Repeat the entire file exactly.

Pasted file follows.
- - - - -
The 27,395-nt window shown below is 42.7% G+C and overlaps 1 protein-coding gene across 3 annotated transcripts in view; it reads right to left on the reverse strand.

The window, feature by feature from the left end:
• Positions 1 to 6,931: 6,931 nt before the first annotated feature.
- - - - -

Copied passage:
The 27,395-nt window shown below is 42.7% G+C and overlaps 1 protein-coding gene across 3 annotated transcripts in view; it reads right to left on the reverse strand.

The window, feature by feature from the left end:
• Positions 1 to 6,931: 6,931 nt before the first annotated feature.